Thiruvattar Ammaveedu, Kanyakumari dist.,TN - the legacy of Travancore royal family on the decline


Thiruvattar Ammaveedu

When Monarchy was part of a large system of government and the supreme authority was  vested with monarch  in many parts of India, in the state of Travancore the Maharajahs followed a different matrimonial tradition that was unique and acceptable to the royal family members. An interesting and historical fact emerging out from the rulers of South Kerala is how much  respect and regard they had for the royal women of past era. The rulers respected  women in the royal family, treated them with  dignity, and apart, they also gave them financial security for the rest of their lives and a role in the challenging corridors of power and admiration. 

Thiruvattar, Kanyakumari Dist. Tamil Nadu, 

Ammaveedus, as the name implies, were the residences of the consorts of the Maharajahs of Travancore state in the capital city of Thiruvananthapuram. Commonly called "Ammachis" and held the special title of Panapillai Amma meaning royal consort, they enjoyed privileges commensurate with their  status and talents and owned vast areas of fertile lands and other valuable property, besides "a liberal provision granted from the State funds for their maintenance in comfort and dignity. 

As for the  descendants of the Maharajahs, they were also  members of the Ammaveedus, with a status, but  subordinate only to royalty. Since the end of the 18th century four Ammaveedus had gained recognition. They were:   Arumana, Vadasseri, Thiruvattar and Nagercoil Ammaveedus. 

In the small town of Thiruvattar, Kanyakumari District of Tamil Nadu, which is famous for Adi Kesava Perumal temple, the legacy of Thiruvattar Ammaveedu is fairly preserved  in a small settlement where the names of many homes  are intertwined with the  history of the Travancore royal family and the state.   The ancestral home of the consort of the king   Thiruvattar is close to the Perumal temple and also to the bus stand. 

Travancore ruler Dhramaraja

Among the four Ammaveedus, the history of Thiruvattar began with with Dharmaraja (Raja Karthika Thirunal Rama Varma 1724–17 February 1798) who chose a consort from a family here. He was a modern maker of Travancore and ruled the kingdom according to Hindu dharma and justice. No doubt, he was held in great esteem by people of different walks of life. He granted  asylum to thousands of Hindus and Christians fleeing Malabar during the  conquest of Malabar by Tipu Sultan of Mysore whose father Hyder Ali seized the Mysore kingdom dishonestly from the royal family of the Wadiyars. Dharmaraja's son  and successor  Avittom Tirunal Balarama Varma, followed suit and married a girl from the same Ammaveedu.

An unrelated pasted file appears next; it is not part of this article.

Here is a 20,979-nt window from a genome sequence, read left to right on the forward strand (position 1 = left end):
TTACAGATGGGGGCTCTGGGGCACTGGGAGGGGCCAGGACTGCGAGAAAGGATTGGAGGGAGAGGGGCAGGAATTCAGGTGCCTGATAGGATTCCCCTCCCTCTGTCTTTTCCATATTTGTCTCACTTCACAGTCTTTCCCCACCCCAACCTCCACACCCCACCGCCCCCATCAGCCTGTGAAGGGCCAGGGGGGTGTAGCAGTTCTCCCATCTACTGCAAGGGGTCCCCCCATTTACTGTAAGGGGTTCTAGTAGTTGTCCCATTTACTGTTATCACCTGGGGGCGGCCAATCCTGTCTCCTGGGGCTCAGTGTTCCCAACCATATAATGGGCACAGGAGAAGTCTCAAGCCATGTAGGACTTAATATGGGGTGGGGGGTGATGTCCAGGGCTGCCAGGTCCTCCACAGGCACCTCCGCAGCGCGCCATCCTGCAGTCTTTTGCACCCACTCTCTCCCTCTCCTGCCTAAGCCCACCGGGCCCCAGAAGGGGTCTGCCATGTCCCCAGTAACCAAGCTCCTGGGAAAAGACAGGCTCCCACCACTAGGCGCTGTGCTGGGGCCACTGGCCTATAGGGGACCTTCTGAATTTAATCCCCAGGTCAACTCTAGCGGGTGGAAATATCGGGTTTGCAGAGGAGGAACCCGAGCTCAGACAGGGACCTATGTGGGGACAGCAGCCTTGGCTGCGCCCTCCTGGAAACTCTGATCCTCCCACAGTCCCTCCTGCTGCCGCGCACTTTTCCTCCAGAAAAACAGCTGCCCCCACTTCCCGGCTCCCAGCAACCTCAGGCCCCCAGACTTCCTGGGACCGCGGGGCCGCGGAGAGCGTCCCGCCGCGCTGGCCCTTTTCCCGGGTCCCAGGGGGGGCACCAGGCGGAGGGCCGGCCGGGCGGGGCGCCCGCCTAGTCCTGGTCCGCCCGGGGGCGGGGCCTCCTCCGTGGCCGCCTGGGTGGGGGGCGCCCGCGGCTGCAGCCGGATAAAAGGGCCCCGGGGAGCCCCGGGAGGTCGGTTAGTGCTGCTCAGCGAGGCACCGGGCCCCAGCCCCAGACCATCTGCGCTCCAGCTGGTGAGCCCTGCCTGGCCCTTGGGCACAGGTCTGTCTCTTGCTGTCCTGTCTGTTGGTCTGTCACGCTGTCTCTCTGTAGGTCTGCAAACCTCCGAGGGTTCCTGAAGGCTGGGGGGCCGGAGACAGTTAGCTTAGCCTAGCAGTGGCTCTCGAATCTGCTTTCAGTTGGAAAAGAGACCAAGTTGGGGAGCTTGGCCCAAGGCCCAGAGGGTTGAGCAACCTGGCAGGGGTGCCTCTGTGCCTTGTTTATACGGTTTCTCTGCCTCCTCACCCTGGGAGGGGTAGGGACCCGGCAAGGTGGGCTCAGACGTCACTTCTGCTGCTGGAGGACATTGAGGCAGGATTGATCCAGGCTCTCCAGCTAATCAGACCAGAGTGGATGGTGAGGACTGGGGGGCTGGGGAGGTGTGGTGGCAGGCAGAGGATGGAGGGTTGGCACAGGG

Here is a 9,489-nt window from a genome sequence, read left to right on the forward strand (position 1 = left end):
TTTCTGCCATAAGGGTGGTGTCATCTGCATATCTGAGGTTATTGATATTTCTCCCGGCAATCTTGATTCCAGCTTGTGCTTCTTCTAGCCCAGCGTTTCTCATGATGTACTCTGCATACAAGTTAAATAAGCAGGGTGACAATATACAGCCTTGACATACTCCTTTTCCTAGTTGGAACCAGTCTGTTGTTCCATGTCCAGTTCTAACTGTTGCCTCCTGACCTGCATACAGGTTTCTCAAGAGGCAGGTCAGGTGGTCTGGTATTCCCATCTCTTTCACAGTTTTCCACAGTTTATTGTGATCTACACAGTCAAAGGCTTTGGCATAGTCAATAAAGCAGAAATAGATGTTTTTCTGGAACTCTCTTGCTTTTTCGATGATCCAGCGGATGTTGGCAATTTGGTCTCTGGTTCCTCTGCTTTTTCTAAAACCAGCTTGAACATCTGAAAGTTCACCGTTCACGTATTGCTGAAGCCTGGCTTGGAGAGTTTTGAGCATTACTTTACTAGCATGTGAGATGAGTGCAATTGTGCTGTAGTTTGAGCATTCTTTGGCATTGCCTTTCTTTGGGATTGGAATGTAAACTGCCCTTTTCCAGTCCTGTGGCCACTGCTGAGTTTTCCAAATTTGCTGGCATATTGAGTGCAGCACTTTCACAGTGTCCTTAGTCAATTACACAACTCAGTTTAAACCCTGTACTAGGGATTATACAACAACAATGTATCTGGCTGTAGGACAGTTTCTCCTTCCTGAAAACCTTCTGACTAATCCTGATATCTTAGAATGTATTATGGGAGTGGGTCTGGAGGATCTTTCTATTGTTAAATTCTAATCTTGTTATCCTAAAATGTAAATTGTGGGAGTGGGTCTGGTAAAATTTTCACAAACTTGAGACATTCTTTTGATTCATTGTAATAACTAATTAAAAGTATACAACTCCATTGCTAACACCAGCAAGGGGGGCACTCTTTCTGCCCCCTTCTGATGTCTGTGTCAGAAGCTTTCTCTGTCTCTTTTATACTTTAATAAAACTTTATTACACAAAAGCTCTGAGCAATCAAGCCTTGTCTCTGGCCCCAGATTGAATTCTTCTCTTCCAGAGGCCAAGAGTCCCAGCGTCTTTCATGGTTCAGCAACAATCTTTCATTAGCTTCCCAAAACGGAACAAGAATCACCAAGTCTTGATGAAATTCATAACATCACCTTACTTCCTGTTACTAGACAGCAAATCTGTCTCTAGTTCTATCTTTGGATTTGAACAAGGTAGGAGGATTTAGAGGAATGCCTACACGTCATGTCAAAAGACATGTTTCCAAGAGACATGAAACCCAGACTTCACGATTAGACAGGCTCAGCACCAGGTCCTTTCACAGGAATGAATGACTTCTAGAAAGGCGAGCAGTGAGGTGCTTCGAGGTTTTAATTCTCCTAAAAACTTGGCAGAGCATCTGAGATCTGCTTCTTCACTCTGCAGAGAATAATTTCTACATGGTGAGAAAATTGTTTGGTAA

Travancore ruler Swathi

The royal family patronized Adi Kesava Perumal temple which has close connection with Padmanabha swamy temple at Thiruvananthapuram. Here, the main deity Vishnu (perumal) has ''Syana kolam''( reclining posture on the coiled serpent bed -Adisesha) just like the deity in Padmanabha temple. At both temples the deity is worshiped through three doors in the Sree Kovil (sanctum). Apart, both kovils follow similar rituals and temple festivals on the same day.  No doubt Thiruvattar Ammaveedu patronized  Adi Kesava Perumal temple and in the early 1800s made special offerings in connection with the  birthday of ‘Thiruvattattu Ammachi’ (consort of Avittom Thirunal). 

 Swathi Tirunal Rama Varma (b.1813-d.1846), a brilliant music composer  of   over 400 classical compositions in both Carnatic and Hindustani and the one who introduced English education in the state,  had close connection with Thiruvattar Ammaveedu. His two consorts were adopted to the home here.  Apart one of his nephews took consort from  Thiruvattar Ammaveedu.

The shifting of the capital from Padmanabhapuram to Thiruvananthapuram necessitated relocation of  the consorts and providing new royal home. Despite relocation the families never failed to maintain their ancestral homes,  family temples, and vast landed properties in Kanyakumari district.

The ancestral home of the Ammachis, an ettukettu (house with two courtyards, with pond,additional facilities, etc) built in old Kerala architecture with lots of quality wood, is fairly being maintained by the descendants.The house has   ornate gables and finely carved wooden pillars supporting the tiled slanting roof that far extends the front part- raised platform (in Tamil Thinnai). This sort of overhanging eaves will drain out the rain water falling on the roof and keep it  away from the main outer walls.Though aging,   former glory is still visible in the structure. . According Chandrakumaran Thampi (Thampi is a special name bestowed on the male descendants) a member of the family settled in Thiruvattar, the home here was rebuilt during the reign of Swathi. With the passage of time and emerging new generation, partition of a big house plus assets became inevitable. However, they maintain the ancient thekkath (gable) housing the family deity in original form.

Post independence, past glory may be gone, the legacy of the just rulers of Travancore continues with glitter,